Anyone who is considering a swap like this, study as many swaps into a vehicle like yours like I did with Greengeeker's and Honeybadger's swaps, but also study other types of swaps because you'll learn extra things you may not get from other build threads.

I'll cut this first post here and continue it in another page. Also, being new to the forums, I'm not sure how to make pictures work on a post, so any pointers would be welcome. For now, you all will have to click the links to the pictures of the swap.

Last edited by RamblingswithRyan; May 5th, 2020 at 18:21.
RamblingswithRyan is offline   Reply With Quote
Old May 3rd, 2020, 20:54   #2
HoneyBadger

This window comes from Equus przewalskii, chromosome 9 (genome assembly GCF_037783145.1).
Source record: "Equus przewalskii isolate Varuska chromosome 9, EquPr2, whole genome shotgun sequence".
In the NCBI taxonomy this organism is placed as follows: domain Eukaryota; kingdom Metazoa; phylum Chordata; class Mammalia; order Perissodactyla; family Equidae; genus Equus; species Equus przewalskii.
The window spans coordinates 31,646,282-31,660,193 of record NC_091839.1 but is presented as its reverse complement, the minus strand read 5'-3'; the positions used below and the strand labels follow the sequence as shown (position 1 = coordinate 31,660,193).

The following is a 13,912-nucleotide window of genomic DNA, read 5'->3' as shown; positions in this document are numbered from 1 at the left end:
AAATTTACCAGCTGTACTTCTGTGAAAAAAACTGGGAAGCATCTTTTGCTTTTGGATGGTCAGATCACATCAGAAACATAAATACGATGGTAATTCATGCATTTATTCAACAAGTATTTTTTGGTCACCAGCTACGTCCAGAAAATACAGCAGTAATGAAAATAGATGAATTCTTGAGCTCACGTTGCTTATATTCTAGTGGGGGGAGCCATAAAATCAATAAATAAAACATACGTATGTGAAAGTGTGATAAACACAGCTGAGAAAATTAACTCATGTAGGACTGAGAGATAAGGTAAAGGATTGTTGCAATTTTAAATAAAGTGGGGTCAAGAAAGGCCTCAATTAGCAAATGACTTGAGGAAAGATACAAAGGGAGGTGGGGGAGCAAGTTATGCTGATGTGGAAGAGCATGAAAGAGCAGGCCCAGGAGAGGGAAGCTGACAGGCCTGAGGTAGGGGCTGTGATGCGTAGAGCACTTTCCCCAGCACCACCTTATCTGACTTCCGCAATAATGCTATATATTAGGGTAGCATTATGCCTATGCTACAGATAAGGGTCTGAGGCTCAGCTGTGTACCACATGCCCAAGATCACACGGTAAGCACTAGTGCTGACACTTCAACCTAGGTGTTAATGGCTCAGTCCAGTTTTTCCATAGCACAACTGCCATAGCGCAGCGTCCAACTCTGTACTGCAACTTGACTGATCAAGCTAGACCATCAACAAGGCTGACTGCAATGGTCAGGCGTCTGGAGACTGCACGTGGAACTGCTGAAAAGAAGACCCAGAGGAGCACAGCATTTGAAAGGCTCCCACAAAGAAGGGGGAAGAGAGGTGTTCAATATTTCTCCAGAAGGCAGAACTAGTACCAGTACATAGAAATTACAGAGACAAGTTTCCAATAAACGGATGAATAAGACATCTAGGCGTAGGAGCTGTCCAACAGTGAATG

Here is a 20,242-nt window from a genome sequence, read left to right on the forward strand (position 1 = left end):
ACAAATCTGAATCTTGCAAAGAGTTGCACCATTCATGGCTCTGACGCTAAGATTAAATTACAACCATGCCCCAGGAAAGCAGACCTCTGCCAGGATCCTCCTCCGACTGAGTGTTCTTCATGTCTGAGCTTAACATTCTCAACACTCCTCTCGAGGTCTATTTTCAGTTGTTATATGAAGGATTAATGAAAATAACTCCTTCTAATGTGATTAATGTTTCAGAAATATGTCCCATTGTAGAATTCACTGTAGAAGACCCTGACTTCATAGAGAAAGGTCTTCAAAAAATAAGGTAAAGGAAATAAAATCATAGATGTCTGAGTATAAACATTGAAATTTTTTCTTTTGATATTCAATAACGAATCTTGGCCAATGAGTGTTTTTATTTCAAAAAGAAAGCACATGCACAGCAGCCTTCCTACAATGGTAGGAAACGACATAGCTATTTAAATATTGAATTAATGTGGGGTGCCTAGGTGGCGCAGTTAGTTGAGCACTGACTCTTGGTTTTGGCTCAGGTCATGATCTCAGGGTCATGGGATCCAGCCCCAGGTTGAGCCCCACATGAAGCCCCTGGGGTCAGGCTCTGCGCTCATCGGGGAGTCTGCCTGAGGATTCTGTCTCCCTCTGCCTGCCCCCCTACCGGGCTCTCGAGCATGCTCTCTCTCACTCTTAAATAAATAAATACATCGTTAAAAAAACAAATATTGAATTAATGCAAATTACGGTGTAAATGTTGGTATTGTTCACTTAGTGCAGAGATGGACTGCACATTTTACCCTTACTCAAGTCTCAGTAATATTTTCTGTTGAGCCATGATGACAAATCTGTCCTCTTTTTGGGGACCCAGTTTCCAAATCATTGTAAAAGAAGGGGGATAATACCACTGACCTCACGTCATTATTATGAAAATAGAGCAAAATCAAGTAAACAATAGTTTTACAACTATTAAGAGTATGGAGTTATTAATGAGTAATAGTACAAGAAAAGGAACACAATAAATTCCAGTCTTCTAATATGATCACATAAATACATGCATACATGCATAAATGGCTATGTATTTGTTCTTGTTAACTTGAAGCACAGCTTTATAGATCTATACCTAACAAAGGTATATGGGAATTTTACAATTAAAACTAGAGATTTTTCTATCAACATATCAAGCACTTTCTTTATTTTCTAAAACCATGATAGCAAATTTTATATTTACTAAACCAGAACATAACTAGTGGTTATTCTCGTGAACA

Member
 
Join Date: Dec 2012
Location: San Jose, CA
Fuel Economy: Always over 40
Default

Awesome! You started a thread!

I DM'd you about how to post the pictures from Flckr, hopefully that works for you.

Continuing our conversation about firewalls from my thread since you're looking at mounting your ECU. I wonder if you have one of the last 94s that was sold as a 95. I was at pick-n-pull yesterday looking for parts and there was a 94 and 95 ranger that I looked at.

The 94 had the ECU next to the clutch and the bulk head connector was round.
The 95 had the ECU above the cabin air box and had 3 square bulk head connectors.

Does your truck have OBD 1 or 2?
HoneyBadger is offline   Reply With Quote
Old May 4th, 2020, 03:18   #3
oilhammer
Certified Volkswagen Nut Vendor
 
oilhammer's Avatar
 
Join Date: Dec 2001
Location: outside St Louis (where it's safe)
Fuel Economy: fantastic
Default